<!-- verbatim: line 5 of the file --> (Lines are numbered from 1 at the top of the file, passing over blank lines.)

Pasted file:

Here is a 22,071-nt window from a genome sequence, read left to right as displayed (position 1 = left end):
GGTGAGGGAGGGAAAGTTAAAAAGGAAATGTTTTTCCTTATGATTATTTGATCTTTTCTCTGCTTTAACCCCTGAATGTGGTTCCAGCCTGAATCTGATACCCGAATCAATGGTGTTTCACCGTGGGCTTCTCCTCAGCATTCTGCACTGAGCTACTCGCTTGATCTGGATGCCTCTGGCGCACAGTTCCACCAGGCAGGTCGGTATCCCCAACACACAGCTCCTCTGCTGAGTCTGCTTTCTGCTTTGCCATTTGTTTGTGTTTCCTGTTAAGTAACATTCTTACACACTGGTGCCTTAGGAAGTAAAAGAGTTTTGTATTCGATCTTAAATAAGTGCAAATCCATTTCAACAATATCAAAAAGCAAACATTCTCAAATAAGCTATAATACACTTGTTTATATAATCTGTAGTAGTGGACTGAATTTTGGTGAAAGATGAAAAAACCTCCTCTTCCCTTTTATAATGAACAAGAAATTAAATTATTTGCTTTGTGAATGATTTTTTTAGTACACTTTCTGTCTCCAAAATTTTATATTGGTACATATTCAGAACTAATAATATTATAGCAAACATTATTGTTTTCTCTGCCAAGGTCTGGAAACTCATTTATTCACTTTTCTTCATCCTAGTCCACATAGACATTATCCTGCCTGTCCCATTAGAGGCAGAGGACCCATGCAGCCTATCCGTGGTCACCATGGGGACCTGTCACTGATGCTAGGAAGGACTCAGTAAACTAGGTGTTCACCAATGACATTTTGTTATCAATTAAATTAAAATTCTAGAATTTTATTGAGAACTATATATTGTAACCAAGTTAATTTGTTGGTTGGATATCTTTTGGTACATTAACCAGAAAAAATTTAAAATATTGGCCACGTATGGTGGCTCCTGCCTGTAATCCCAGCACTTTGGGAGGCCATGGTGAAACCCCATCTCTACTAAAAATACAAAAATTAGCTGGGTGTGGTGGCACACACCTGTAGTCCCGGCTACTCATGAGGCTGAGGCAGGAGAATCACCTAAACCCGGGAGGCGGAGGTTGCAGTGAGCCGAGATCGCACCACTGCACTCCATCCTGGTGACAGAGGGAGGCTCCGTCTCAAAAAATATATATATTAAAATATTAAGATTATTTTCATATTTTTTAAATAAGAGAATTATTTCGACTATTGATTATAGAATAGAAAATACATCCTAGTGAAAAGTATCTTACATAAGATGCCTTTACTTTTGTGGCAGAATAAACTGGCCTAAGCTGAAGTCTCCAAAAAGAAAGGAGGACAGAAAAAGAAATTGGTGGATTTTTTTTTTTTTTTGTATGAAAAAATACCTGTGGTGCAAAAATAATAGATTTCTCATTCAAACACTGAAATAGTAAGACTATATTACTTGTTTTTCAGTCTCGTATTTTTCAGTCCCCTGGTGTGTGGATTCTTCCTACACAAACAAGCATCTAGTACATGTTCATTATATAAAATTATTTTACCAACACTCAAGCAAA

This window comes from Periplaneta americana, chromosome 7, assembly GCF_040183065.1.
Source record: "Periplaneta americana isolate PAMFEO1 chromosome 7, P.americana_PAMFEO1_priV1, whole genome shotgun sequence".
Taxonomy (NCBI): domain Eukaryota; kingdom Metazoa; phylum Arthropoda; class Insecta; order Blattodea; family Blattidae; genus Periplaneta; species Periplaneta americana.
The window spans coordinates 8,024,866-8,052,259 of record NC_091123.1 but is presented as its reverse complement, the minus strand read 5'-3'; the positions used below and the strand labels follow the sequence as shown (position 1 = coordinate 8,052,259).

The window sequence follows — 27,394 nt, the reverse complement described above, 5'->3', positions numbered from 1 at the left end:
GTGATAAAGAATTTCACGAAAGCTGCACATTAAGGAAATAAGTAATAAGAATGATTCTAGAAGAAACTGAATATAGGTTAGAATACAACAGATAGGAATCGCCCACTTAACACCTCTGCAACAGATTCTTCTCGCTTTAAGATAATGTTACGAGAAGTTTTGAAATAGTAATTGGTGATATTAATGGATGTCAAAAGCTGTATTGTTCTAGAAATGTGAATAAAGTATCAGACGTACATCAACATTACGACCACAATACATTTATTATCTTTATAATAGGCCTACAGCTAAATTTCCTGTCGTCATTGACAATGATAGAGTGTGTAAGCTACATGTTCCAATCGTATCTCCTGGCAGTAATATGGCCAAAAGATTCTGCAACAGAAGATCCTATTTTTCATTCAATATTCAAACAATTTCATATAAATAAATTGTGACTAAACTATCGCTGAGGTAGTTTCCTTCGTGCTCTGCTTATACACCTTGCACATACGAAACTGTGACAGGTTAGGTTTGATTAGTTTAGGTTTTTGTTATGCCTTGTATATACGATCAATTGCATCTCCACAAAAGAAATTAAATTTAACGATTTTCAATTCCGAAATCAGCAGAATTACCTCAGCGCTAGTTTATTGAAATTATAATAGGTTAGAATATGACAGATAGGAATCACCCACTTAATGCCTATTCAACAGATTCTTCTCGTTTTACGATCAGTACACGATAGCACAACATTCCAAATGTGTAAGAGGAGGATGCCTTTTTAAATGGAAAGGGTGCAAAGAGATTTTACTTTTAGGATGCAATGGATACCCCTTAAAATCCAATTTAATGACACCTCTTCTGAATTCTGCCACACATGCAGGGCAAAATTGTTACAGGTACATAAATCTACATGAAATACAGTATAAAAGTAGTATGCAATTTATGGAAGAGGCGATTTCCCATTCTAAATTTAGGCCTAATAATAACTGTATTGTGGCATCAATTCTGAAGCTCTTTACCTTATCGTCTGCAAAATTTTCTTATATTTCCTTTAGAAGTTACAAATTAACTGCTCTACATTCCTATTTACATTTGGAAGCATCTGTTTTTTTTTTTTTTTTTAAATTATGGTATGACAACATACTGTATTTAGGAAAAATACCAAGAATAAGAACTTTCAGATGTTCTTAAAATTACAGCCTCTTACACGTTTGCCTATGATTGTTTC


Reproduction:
Taxonomy (NCBI): domain Eukaryota; kingdom Metazoa; phylum Arthropoda; class Insecta; order Blattodea; family Blattidae; genus Periplaneta; species Periplaneta americana.